Tonight, she kicked off the short UK leg of a European tour that we will see her playing extensively on home turf in Sweden and popping over to Norway and Denmark for two one-off shows. An ample crowd greeted her at Bush Hall in West London; a highly civilised gig location with chandeliers and ornate plasterwork greeting artistes and audience. The venue’s pocket-sized stage though seemed a tight fit for Sarah’s musicians and equipment. She took the stage in an outfit that could have landed her a part in Frozen after a short, drum heavy overture from her four-piece band and launched into the strong opening track from Virgo, “17 Pounds”; a slice of break-up Americana that seems second nature to Scandinavian singers and is blessed with a great guitar outro.
It was quickly followed by one of my favourites from the album, “Fever Dream”; a lush and sensual reverie sung with passion against a backcloth of wonderfully resonant guitar and keyboard stings. Sarah revealed herself to be a new mum and amused us with a tale of how she met her man before channelling her inner Stevie Nicks on the Fleetwood Mac vibe of “Ghost Killer”. Upstairs at the Bush, the sound tends to bounce around unforgiving walls, but the small balcony gives you a great view and perspective on the gig. Downstairs with the main crowd to absorb it, the sound is pretty much spot on all evening.
From the slow blues of “Endless Sadness” to the pure power balladry of “Anywhere”, Sarah demonstrates versatility underwritten by her vocal strength. Midway through the set I prosaically noted down ‘Boy, can this lady give it some welly.’ Listening to the record now it’s clear that live, Sarah Klang’s voice has an extra muscle that gives it real presence over and above the refinement you get in the recording studio. The same is apparent throughout the set. “Anywhere” is also hallmarked by a clean guitar descending introduction that repeats through the whole song to give it an anthemic feel.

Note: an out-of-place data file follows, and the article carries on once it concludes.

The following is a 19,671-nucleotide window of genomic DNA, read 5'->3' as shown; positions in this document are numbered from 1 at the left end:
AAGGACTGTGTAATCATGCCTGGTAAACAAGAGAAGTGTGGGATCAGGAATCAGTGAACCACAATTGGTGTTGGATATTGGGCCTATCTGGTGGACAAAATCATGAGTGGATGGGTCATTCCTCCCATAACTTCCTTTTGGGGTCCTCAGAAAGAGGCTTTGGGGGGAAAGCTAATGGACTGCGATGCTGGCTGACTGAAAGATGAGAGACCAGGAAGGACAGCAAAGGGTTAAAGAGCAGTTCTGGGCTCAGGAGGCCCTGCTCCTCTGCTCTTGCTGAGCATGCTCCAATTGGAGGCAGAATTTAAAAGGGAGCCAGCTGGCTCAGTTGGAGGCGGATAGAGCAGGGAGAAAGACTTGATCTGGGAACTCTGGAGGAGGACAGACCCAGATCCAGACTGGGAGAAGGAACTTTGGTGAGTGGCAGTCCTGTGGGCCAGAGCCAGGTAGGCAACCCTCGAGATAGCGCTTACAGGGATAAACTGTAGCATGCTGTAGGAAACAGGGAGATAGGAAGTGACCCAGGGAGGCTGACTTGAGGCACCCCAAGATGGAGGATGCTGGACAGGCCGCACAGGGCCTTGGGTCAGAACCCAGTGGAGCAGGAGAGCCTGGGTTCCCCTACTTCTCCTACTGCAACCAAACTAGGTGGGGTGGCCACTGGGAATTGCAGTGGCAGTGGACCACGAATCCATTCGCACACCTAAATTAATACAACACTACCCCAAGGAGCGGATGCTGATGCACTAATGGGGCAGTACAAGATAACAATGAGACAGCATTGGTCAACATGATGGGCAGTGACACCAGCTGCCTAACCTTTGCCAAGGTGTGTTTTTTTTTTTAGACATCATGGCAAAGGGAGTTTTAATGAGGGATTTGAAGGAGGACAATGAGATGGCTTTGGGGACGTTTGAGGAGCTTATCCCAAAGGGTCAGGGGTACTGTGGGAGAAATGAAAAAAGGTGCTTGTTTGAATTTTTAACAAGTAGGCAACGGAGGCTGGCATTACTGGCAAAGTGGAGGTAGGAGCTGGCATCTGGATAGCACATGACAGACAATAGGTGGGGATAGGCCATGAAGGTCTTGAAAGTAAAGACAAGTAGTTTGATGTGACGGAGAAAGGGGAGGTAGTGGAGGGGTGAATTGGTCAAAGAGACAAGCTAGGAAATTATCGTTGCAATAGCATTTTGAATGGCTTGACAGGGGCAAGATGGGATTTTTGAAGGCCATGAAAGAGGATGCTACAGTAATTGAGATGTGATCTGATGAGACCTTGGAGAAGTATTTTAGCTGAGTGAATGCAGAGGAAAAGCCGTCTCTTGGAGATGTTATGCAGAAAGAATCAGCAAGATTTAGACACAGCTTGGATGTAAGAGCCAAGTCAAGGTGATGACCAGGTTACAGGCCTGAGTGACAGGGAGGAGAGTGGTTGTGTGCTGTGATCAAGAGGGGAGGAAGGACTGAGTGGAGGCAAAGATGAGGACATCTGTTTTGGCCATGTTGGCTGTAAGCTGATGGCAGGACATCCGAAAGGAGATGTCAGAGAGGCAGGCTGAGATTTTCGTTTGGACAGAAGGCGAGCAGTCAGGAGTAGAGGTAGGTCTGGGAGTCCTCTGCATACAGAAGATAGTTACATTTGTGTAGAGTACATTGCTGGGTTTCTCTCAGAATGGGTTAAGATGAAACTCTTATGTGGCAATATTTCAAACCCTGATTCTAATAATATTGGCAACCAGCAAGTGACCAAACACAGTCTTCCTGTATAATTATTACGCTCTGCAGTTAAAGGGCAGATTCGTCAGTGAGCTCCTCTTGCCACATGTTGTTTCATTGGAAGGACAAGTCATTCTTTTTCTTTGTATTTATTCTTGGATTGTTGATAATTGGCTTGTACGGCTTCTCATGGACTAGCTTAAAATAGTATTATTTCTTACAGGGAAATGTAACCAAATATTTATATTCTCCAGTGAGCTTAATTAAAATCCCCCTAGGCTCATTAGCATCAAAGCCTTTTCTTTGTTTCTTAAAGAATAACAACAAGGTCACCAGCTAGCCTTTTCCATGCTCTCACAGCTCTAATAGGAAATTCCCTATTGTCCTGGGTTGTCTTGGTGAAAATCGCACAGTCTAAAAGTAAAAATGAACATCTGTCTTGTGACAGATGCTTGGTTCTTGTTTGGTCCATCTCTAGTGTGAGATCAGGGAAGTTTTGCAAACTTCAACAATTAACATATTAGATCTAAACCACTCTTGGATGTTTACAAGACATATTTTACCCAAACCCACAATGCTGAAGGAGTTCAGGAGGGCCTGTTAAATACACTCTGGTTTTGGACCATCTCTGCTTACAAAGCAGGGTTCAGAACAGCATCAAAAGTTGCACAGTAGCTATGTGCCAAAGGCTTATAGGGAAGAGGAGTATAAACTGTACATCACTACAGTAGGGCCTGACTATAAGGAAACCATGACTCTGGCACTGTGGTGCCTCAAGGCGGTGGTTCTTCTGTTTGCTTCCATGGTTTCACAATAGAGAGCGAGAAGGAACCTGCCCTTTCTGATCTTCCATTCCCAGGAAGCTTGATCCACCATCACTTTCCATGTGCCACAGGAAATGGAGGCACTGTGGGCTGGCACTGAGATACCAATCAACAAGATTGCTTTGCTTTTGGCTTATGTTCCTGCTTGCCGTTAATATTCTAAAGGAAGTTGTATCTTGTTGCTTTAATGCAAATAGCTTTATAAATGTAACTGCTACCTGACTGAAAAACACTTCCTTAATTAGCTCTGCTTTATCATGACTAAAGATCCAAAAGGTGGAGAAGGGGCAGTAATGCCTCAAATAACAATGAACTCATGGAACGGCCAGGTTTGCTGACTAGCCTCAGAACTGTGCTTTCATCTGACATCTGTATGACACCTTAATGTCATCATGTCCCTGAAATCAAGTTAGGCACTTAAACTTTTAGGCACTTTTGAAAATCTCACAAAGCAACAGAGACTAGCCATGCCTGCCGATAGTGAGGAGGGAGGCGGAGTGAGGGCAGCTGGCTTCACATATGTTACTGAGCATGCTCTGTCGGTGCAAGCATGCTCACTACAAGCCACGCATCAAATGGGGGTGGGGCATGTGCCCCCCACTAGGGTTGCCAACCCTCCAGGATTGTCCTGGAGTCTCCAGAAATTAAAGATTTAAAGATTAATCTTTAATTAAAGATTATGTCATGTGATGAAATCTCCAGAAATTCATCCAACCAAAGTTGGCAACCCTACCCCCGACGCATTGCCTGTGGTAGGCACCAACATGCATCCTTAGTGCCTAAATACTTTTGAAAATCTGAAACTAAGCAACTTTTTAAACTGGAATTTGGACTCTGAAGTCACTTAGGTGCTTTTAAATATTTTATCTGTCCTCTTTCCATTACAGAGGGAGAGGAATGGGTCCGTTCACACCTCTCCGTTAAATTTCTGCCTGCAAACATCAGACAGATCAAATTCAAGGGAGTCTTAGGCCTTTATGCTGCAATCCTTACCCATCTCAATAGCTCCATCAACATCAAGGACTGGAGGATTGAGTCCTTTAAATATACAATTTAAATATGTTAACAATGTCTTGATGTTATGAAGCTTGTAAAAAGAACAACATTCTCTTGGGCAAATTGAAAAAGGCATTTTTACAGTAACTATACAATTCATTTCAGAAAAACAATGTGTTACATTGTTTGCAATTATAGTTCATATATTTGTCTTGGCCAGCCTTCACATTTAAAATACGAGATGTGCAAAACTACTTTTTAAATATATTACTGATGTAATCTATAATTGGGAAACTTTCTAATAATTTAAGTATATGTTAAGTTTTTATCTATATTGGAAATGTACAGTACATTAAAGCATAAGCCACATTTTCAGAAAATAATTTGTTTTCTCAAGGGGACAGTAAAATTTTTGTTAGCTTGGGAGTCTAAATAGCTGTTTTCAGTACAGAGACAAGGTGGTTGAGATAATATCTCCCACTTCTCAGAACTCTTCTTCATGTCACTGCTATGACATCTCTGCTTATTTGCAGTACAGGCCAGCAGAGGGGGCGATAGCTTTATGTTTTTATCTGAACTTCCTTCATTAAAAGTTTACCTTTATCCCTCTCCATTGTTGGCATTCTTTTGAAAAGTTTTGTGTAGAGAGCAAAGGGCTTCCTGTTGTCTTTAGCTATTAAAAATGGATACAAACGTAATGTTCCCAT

Sarah Klang embraces a country sensibility in her knack for storytelling, echoed across her set in songs about past loves, won and lost; about missing people and moving on. “Wake up and my mind is a desert /And my heart is a canyon” she sings in (you guessed) “Canyon” underlining a need to reinvigorate herself; her deeper vocal echoing the metaphor. Towards the end of the set, she announces that “Strangers” is the first song she ever released. The object of her young love is long gone. She tells us he is married now and she ran into him a couple of weeks ago and ‘nothing happened!’
Closing with the romantic miss-you song, “Mind”, an encore is quickly demanded and delivered in the shape of “Demons” from her debut album in which Sarah Klang hits some operatic heights. It was a fitting end to a night of highlights and a crowd quickly dispersed satiated and happy.
All photos of Grace Cummings and Sarah Klang by Kevin England
So, tonight is the third leg of my trio of live gigs but as it hasn’t actually happened yet, I’ll leave you with a little taster. Palace is an indie-rock four-piece from London who have been around for almost 10 years. A stripped back set from frontman Leo Wyndham and guitarist Rupert Turner at my local church, St John's in Kingston, awaits. In January, Palace released its third album, Shoals, from whither comes this sumptuous track, “Friends Forever”. Enjoy!
The Palace gig is organised by the wonderful folk of Banquet Records in Kingston who are also due to welcome Laura-Mary Carter in her solo guise for an instore session on 18 March. Laura-Mary is also one half of the acclaimed indie duo, Blood Red Shoes. The intimate show is to celebrate the release of her solo mini-album, Town Called Nothing. Here is the beautifully languid title track to close today's offering.
I STAND WITH UKRAINE